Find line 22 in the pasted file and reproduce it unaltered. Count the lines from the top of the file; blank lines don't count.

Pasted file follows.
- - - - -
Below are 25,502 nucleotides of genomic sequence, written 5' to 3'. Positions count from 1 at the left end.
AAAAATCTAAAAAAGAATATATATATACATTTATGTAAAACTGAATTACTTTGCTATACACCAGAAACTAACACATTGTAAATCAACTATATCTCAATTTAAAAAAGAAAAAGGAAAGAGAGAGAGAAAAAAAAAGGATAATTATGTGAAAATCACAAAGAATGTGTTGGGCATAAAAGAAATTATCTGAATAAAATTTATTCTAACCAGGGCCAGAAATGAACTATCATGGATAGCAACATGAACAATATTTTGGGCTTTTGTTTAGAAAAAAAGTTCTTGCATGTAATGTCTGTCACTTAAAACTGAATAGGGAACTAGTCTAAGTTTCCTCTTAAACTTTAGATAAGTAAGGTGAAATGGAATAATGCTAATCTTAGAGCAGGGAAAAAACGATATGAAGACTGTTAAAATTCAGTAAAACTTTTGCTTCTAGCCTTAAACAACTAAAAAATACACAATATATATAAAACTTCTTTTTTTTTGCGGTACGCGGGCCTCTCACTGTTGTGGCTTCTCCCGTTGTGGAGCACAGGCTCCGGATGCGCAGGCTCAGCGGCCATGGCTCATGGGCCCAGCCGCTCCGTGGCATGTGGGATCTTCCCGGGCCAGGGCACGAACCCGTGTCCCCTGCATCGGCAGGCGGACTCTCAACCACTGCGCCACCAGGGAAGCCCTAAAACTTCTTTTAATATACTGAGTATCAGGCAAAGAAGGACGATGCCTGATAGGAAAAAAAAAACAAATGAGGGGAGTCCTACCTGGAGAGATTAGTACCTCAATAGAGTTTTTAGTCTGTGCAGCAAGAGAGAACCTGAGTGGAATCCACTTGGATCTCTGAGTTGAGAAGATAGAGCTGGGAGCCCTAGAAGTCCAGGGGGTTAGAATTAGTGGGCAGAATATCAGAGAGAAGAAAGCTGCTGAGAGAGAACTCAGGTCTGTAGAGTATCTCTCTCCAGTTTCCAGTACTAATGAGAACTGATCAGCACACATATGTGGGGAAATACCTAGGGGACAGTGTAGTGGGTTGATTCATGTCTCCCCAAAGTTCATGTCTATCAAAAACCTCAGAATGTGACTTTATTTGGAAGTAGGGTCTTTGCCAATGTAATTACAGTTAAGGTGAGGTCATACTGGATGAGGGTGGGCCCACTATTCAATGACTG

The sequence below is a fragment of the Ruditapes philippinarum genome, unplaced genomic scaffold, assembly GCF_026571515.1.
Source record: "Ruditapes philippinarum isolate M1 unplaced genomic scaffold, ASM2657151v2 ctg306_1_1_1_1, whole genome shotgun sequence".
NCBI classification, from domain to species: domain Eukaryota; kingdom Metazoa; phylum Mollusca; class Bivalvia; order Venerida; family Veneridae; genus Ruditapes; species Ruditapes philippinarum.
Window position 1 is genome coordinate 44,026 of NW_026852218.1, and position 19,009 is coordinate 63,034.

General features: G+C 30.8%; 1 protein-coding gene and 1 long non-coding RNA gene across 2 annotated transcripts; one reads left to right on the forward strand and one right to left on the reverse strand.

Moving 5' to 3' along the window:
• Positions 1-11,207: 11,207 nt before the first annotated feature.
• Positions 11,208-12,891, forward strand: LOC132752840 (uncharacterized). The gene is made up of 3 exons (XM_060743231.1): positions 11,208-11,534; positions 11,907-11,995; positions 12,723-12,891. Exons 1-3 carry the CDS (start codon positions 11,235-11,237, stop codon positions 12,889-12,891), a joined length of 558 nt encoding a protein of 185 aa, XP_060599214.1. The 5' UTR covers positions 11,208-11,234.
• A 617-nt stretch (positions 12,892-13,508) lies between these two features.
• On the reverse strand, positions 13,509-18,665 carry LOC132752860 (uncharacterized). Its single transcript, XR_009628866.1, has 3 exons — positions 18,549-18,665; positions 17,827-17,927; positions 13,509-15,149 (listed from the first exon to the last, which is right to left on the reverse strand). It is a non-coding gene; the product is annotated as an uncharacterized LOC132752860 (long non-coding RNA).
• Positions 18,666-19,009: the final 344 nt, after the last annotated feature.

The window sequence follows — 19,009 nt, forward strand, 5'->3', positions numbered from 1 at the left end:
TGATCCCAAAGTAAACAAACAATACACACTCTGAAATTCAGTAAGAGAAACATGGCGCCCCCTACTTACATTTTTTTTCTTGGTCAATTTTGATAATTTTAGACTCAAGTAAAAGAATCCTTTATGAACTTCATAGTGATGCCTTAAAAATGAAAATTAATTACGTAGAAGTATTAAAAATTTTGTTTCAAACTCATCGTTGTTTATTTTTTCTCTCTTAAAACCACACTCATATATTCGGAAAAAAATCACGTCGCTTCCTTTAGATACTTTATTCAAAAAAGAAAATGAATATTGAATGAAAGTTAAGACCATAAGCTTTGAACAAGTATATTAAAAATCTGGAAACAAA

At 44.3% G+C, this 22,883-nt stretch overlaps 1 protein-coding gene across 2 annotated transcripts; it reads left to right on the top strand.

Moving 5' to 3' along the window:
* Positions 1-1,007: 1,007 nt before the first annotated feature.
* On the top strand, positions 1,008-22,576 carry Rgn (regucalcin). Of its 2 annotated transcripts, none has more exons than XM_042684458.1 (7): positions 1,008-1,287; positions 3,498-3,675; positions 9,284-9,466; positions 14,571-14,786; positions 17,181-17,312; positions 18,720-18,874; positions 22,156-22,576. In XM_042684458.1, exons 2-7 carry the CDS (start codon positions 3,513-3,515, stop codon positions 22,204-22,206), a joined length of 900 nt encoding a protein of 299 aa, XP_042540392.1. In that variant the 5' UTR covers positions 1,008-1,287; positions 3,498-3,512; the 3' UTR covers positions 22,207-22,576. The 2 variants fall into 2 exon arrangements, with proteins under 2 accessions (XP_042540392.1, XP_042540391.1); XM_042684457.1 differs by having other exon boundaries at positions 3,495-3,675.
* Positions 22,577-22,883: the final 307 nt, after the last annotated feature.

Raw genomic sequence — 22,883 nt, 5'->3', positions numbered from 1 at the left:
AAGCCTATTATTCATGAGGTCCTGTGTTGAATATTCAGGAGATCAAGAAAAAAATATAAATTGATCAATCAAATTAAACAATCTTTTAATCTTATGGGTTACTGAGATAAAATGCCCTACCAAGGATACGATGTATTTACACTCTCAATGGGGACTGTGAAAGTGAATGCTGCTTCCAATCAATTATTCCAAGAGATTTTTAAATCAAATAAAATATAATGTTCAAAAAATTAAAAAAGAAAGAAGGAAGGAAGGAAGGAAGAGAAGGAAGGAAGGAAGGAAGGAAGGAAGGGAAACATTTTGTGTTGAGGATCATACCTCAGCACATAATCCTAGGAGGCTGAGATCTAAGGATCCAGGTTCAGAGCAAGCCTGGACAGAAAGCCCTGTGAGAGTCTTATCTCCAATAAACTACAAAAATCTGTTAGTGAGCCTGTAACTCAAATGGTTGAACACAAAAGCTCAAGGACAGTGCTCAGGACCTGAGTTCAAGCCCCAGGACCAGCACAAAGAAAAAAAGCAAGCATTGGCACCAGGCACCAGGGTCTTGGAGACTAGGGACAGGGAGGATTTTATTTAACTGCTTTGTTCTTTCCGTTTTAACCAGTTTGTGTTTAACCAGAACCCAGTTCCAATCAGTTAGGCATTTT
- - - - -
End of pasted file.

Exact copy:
AAGCCTATTATTCATGAGGTCCTGTGTTGAATATTCAGGAGATCAAGAAAAAAATATAAATTGATCAATCAAATTAAACAATCTTTTAATCTTATGGGTTACTGAGATAAAATGCCCTACCAAGGATACGATGTATTTACACTCTCAATGGGGACTGTGAAAGTGAATGCTGCTTCCAATCAATTATTCCAAGAGATTTTTAAATCAAATAAAATATAATGTTCAAAAAATTAAAAAAGAAAGAAGGAAGGAAGGAAGGAAGAGAAGGAAGGAAGGAAGGAAGGAAGGAAGGGAAACATTTTGTGTTGAGGATCATACCTCAGCACATAATCCTAGGAGGCTGAGATCTAAGGATCCAGGTTCAGAGCAAGCCTGGACAGAAAGCCCTGTGAGAGTCTTATCTCCAATAAACTACAAAAATCTGTTAGTGAGCCTGTAACTCAAATGGTTGAACACAAAAGCTCAAGGACAGTGCTCAGGACCTGAGTTCAAGCCCCAGGACCAGCACAAAGAAAAAAAGCAAGCATTGGCACCAGGCACCAGGGTCTTGGAGACTAGGGACAGGGAGGATTTTATTTAACTGCTTTGTTCTTTCCGTTTTAACCAGTTTGTGTTTAACCAGAACCCAGTTCCAATCAGTTAGGCATTTT